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Ken Livingstone
"I think people are seeing this as a little bit engineered"
 real 28k

Friday, 17 March, 2000, 16:22 GMT
Mystery Livingstone complainant revealed

Mr Livingstone is expecting a dirty campaign
An ex-aide to Labour mayor candidate Frank Dobson's running mate has admitted making the complaint that led to Ken Livingstone's censure for not properly registering his earnings from journalism and public speaking.

Rob Smeath, a Labour activist and treasurer of Trevor Phillips's mayoral campaign - which the broadcaster gave up when he decided to run as Mr Dobson's deputy - insisted he had acted on his own initiative.

London Mayor
Mr Livingstone, the independent candidate for London mayor, had complained he was the victim of a "dirty tricks" campaign after mystery surrounded who had complained to the Labour-dominated Commons Standards and Privileges Committee.

The committee had received a letter from a Loughborough University research student John C. Jones asking them to investigate Mr Livingstone's earnings. Mr Jones, however, denied having had anything to do with the matter.

But it has now emerged that Mr Smeath, a lawyer, attempted to hide his complaint by getting Mr Jones to send the letter.

Trevor knew nothing - Smeath

I had been involved in the Trevor Phillips campaign and I wanted to be distanced from any idea that Trevor was making me do this

Rob Smeath
He admitted to the London Evening Standard newspaper that he had orchestrated the letter of complaint to the committee.

"I wanted to get the issue of MPs not declaring earnings discussed. I was so incensed," he said.

"I had been involved in the Trevor Phillips campaign and I wanted to be distanced from any idea that Trevor was making me do this."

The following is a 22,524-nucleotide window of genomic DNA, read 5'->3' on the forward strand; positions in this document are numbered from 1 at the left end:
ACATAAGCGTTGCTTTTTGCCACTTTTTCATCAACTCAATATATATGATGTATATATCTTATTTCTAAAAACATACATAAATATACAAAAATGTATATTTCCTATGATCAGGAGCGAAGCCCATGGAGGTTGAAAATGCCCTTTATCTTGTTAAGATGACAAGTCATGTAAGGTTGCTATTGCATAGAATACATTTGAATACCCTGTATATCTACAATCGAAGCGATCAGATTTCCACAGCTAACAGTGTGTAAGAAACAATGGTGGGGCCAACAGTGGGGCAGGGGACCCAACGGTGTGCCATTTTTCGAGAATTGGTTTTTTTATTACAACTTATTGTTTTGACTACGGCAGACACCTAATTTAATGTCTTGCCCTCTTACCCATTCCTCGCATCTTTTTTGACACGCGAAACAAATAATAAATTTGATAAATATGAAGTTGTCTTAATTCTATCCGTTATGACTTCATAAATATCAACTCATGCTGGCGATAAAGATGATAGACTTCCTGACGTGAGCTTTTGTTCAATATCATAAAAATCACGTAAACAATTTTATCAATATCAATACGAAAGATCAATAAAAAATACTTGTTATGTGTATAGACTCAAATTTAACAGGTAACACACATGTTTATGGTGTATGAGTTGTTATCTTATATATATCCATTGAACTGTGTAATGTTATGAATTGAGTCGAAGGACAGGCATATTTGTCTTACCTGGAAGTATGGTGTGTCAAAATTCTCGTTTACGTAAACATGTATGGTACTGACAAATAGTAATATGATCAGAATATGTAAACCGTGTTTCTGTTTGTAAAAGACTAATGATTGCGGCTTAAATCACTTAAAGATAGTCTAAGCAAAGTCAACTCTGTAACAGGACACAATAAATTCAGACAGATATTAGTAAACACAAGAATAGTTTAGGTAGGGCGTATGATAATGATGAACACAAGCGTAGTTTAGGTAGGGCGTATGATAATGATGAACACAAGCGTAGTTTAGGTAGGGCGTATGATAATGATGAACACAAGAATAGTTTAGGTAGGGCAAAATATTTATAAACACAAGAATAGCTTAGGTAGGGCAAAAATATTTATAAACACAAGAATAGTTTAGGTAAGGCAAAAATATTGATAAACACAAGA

Mr Smeath said that he had asked Mr Jones if the letter could be sent in his name as the student was "absolutely disinterested" in politics and therefore seemed the perfect person.

He said that Mr Jones agreed "albeit reluctantly". But when journalists tracked him down earlier this week, he denied responsibility because he thought: "Why have I got caught up in this?"

'Millbank Tendency'

This is the second time Labour supporters backing Mr Dobson, though not directly connected with his camp, have worked to de-rail the campaign former health secretary's chief rival.

Earlier this month BBC News Online revealed an attempt had been made to pack the audience of the BBC's Question Time programme, on which both men appeared, with Dobson supporters instructed to "clap, jeer and cheer in the right points".

Mr Phillips dropped his own campaign to back Mr Dobson
Responding to the news, Mr Livingstone said: "We knew that it was organised by someone of the 'Millbank Tendency'."

"We were just surprised that it was someone so close to Trevor and Frank. There will be lots more dirty tricks but I don't think the public is drawn in."

Mr Livingstone said of the Standards Committee report: "I was told about the report the night before but no-one asked to see me or to ask about my views.

"Without seeing the person that they are investigating it is just bizarre.

"When I got home my partner said: 'If you are earning so much money how come we are always in debt?'"

'Dirty tricks'

He continued saying: "In a year the company may have an income of 98,000 through public appearances and talks. 53,000 is invested in employing people, paying them and on items like computers.

"Then we are left with a company profit of just about 50,000 and a lot of tax before spending on any campaign."

Later, the Brent East MP said: "Frank Dobson started his campaign by asserting that he intended to focus on policy not personalities."

"However, it appears that the first major step by some of his supporters has been to launch dirty tricks operations against other candidates."

"These serve merely to divert attention from policies - of which by far the most important is how to improve the public transport system."

A spokeswoman for Mr Dobson declined to comment on Mr Smeath's actions, but insisted it was "getting ridiculous that we are looking at the whistleblower rather than the person who broke the rules".

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See also:

16 Mar 00 | UK Politics
Mayor poll about trust - Dobson
15 Mar 00 | UK Politics
Livingstone 'breached Commons rules'
26 Nov 99 | UK Politics
Livingstone remains ahead in polls
01 Mar 00 | UK Politics
Dobson supporters target TV debate
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